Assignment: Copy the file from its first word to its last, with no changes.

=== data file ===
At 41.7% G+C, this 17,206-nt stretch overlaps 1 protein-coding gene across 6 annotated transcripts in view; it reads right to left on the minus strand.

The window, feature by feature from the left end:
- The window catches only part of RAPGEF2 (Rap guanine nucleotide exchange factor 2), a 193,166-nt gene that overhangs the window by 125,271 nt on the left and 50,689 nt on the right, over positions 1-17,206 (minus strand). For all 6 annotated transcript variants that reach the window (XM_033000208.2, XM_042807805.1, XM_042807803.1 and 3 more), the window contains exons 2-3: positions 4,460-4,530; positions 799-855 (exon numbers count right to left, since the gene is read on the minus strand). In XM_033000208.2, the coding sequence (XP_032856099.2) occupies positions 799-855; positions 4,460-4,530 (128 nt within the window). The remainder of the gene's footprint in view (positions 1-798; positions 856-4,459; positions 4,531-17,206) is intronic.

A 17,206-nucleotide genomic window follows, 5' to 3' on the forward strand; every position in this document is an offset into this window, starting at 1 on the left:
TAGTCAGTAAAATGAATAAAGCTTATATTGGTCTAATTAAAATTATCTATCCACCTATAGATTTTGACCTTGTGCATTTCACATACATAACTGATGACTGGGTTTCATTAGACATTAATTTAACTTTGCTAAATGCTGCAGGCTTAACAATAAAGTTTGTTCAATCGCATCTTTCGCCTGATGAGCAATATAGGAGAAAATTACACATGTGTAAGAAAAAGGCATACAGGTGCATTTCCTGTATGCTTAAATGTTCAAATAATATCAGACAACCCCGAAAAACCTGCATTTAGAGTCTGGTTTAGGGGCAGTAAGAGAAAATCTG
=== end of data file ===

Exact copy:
At 41.7% G+C, this 17,206-nt stretch overlaps 1 protein-coding gene across 6 annotated transcripts in view; it reads right to left on the minus strand.

The window, feature by feature from the left end:
- The window catches only part of RAPGEF2 (Rap guanine nucleotide exchange factor 2), a 193,166-nt gene that overhangs the window by 125,271 nt on the left and 50,689 nt on the right, over positions 1-17,206 (minus strand). For all 6 annotated transcript variants that reach the window (XM_033000208.2, XM_042807805.1, XM_042807803.1 and 3 more), the window contains exons 2-3: positions 4,460-4,530; positions 799-855 (exon numbers count right to left, since the gene is read on the minus strand). In XM_033000208.2, the coding sequence (XP_032856099.2) occupies positions 799-855; positions 4,460-4,530 (128 nt within the window). The remainder of the gene's footprint in view (positions 1-798; positions 856-4,459; positions 4,531-17,206) is intronic.

A 17,206-nucleotide genomic window follows, 5' to 3' on the forward strand; every position in this document is an offset into this window, starting at 1 on the left:
TAGTCAGTAAAATGAATAAAGCTTATATTGGTCTAATTAAAATTATCTATCCACCTATAGATTTTGACCTTGTGCATTTCACATACATAACTGATGACTGGGTTTCATTAGACATTAATTTAACTTTGCTAAATGCTGCAGGCTTAACAATAAAGTTTGTTCAATCGCATCTTTCGCCTGATGAGCAATATAGGAGAAAATTACACATGTGTAAGAAAAAGGCATACAGGTGCATTTCCTGTATGCTTAAATGTTCAAATAATATCAGACAACCCCGAAAAACCTGCATTTAGAGTCTGGTTTAGGGGCAGTAAGAGAAAATCTG